How individual differences are useful for the society?
(i) Individual differences make the world beautiful, purposeful and goal directed.
(ii) Different people have different needs and to satisfy the different needs, different types of skills are required. That is why variability is a fact of nature which helps in adaptation.
What is situationist perspective of human behaviour?
The situationist perspective views human behaviour as resulting from interaction of external and internal factors. It is product of traits and environmental factors.
This approach believes that external factors play more important role to determine individual differences.
Explain theories related to Psychometric Approach of Intelligence.
The psychometric approach considers intelligence as an aggregate of abilities. It expresses an individual's performance in terms of a single index of cognitive abilities.
(i) Alfred Binet conceptualized intelligence as consisting of one similar set of abilities which can be used for solving all problems in individual's life. This theory of intelligence is called Uni or one-factor theory of intelligence.
(ii) Charles Spearman introduced the two-factor theory of intelligence employing a statistical method called factor analysis.
— He said that intelligence consisted of a general (g-factor) and some specific factors (s-factor).
— The g-factor includes mental operations which are primary and common to all performances.
— In addition to the g-factor, he said that there is an s-factor which is not common and help the individual to excel in a particular field.
(iii) Theory of primary mental abilities was proposed by Louis Thurston.
— It says that intelligence consists of seven primary abilities. Each ability is relatively independent from others.
These ability are — (i) Verbal comprehensions, (ii) Numerical Abilities, (iii) Spatial Relations, (iv) Perceptual Speed, (v) Word fluency, (vi) Memory, (vii) Inductive Reasoning.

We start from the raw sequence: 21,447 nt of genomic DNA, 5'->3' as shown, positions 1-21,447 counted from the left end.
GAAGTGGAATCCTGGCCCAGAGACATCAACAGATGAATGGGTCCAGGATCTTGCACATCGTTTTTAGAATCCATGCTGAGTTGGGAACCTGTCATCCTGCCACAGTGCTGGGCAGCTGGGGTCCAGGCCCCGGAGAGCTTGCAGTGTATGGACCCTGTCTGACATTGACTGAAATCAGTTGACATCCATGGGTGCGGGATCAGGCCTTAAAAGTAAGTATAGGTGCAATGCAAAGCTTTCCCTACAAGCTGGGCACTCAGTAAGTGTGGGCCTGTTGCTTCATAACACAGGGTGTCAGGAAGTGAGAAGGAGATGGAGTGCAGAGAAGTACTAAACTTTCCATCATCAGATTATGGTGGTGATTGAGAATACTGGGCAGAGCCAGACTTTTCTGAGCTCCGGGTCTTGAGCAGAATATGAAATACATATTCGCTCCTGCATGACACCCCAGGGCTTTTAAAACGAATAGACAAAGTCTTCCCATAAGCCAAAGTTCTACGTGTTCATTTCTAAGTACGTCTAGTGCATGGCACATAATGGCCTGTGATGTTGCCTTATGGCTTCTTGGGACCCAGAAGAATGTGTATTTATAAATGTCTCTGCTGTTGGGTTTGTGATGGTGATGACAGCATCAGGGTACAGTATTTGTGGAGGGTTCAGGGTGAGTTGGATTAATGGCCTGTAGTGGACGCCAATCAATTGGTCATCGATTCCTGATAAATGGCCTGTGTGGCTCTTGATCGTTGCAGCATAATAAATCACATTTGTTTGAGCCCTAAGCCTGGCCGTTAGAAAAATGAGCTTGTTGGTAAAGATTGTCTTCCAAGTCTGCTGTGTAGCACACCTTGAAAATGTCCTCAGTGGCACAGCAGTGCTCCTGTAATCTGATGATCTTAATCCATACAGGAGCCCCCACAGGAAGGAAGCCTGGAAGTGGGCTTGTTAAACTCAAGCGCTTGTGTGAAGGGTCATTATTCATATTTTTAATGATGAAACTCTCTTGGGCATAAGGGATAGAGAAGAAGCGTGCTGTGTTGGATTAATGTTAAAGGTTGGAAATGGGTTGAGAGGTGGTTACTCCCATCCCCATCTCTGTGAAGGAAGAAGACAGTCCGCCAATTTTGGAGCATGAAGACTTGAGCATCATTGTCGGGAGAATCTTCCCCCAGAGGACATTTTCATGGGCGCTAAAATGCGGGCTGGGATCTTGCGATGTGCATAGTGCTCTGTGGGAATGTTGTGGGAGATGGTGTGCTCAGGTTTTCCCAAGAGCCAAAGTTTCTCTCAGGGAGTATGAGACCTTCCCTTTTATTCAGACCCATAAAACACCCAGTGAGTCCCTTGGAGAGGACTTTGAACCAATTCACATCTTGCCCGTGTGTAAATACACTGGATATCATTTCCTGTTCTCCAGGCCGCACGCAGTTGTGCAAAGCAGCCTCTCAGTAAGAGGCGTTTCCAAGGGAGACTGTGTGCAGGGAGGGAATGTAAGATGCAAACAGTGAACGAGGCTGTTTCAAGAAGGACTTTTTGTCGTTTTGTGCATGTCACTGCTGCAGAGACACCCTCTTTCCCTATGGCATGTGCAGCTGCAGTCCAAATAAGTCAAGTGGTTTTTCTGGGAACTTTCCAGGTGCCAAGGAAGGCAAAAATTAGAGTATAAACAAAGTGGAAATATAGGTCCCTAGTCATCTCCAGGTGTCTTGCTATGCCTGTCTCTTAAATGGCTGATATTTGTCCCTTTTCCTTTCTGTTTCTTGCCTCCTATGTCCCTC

(iv) Arthur Jensen proposed a hierarchical model of intelligence, consisting of abilities operating at two levels.
Level-I: associative learning in which output is more or less similar to the input.
Level-II, called cognitive competence, involves high order skills as they transform the input to produce an effective output.
(v) Structure-of-intellect-model: Proposed by J.P. Guilford.
(vi) He classifies intellectual traits among three dimensions — operations, contents and products.
(vii) Operations are what the respondent does, e.g., memorization of a poem.
(viii) Contents refer to the nature of materials or information on which intellectual operations are performed, e.g., poem is familiar or unfamiliar, learner using a particular sense modality, method use.
(ix) Products refer to the form in which information is processed by the respondent. e.g., understanding and application of the theme of poem.
What do you mean by individual differences?
(i) Individual differences refer to distinctiveness and variations among people's characteristics.
(ii) Different traits can exist in varying degrees in an individual.
(iii) Each one of us is unique as we possess a novel or typical combination of various traits.
Why does the behaviour of an individual vary from situation to situation?
The behaviour of an individual varies from situation to situation because although our behaviours are influenced by our personal traits but it is also influenced by situational factors.
Situations and circumstances in which one is placed influences person's behaviour.